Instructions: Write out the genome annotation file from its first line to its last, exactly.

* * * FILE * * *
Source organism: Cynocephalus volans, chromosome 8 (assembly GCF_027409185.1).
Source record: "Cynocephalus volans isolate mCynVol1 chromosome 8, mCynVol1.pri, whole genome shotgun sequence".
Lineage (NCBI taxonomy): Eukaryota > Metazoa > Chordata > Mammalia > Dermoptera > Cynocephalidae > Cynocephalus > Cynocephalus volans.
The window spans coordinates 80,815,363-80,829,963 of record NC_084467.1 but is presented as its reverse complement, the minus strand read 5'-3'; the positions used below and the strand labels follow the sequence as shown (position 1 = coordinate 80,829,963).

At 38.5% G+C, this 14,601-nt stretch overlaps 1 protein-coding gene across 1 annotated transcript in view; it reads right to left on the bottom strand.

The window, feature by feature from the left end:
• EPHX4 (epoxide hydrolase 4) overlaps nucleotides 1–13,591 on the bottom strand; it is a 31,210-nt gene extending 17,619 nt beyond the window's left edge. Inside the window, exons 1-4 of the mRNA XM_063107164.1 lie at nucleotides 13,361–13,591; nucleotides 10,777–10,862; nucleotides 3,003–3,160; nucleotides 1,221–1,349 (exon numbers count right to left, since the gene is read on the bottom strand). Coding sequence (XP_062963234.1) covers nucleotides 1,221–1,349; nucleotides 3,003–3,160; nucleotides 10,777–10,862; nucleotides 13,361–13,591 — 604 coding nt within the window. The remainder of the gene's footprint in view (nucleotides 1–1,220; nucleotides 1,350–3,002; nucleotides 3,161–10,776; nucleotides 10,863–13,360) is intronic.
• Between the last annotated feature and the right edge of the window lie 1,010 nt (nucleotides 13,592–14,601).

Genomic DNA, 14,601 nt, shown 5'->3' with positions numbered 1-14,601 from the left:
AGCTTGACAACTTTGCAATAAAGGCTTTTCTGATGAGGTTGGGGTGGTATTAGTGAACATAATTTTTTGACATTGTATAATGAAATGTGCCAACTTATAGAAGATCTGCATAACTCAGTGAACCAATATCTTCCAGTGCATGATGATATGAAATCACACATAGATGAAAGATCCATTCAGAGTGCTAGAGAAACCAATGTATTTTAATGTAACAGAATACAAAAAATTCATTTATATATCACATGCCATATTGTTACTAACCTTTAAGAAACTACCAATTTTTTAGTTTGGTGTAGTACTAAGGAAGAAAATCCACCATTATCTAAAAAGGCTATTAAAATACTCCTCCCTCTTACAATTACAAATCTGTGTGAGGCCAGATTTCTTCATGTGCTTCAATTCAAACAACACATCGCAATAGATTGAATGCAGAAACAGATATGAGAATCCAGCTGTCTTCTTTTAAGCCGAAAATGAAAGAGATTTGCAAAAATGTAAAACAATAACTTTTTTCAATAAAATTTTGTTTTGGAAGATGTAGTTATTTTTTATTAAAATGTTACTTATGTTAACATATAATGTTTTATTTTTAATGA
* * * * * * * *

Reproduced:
Source organism: Cynocephalus volans, chromosome 8 (assembly GCF_027409185.1).
Source record: "Cynocephalus volans isolate mCynVol1 chromosome 8, mCynVol1.pri, whole genome shotgun sequence".
Lineage (NCBI taxonomy): Eukaryota > Metazoa > Chordata > Mammalia > Dermoptera > Cynocephalidae > Cynocephalus > Cynocephalus volans.
The window spans coordinates 80,815,363-80,829,963 of record NC_084467.1 but is presented as its reverse complement, the minus strand read 5'-3'; the positions used below and the strand labels follow the sequence as shown (position 1 = coordinate 80,829,963).

At 38.5% G+C, this 14,601-nt stretch overlaps 1 protein-coding gene across 1 annotated transcript in view; it reads right to left on the bottom strand.

The window, feature by feature from the left end:
• EPHX4 (epoxide hydrolase 4) overlaps nucleotides 1–13,591 on the bottom strand; it is a 31,210-nt gene extending 17,619 nt beyond the window's left edge. Inside the window, exons 1-4 of the mRNA XM_063107164.1 lie at nucleotides 13,361–13,591; nucleotides 10,777–10,862; nucleotides 3,003–3,160; nucleotides 1,221–1,349 (exon numbers count right to left, since the gene is read on the bottom strand). Coding sequence (XP_062963234.1) covers nucleotides 1,221–1,349; nucleotides 3,003–3,160; nucleotides 10,777–10,862; nucleotides 13,361–13,591 — 604 coding nt within the window. The remainder of the gene's footprint in view (nucleotides 1–1,220; nucleotides 1,350–3,002; nucleotides 3,161–10,776; nucleotides 10,863–13,360) is intronic.
• Between the last annotated feature and the right edge of the window lie 1,010 nt (nucleotides 13,592–14,601).

Genomic DNA, 14,601 nt, shown 5'->3' with positions numbered 1-14,601 from the left:
AGCTTGACAACTTTGCAATAAAGGCTTTTCTGATGAGGTTGGGGTGGTATTAGTGAACATAATTTTTTGACATTGTATAATGAAATGTGCCAACTTATAGAAGATCTGCATAACTCAGTGAACCAATATCTTCCAGTGCATGATGATATGAAATCACACATAGATGAAAGATCCATTCAGAGTGCTAGAGAAACCAATGTATTTTAATGTAACAGAATACAAAAAATTCATTTATATATCACATGCCATATTGTTACTAACCTTTAAGAAACTACCAATTTTTTAGTTTGGTGTAGTACTAAGGAAGAAAATCCACCATTATCTAAAAAGGCTATTAAAATACTCCTCCCTCTTACAATTACAAATCTGTGTGAGGCCAGATTTCTTCATGTGCTTCAATTCAAACAACACATCGCAATAGATTGAATGCAGAAACAGATATGAGAATCCAGCTGTCTTCTTTTAAGCCGAAAATGAAAGAGATTTGCAAAAATGTAAAACAATAACTTTTTTCAATAAAATTTTGTTTTGGAAGATGTAGTTATTTTTTATTAAAATGTTACTTATGTTAACATATAATGTTTTATTTTTAATGA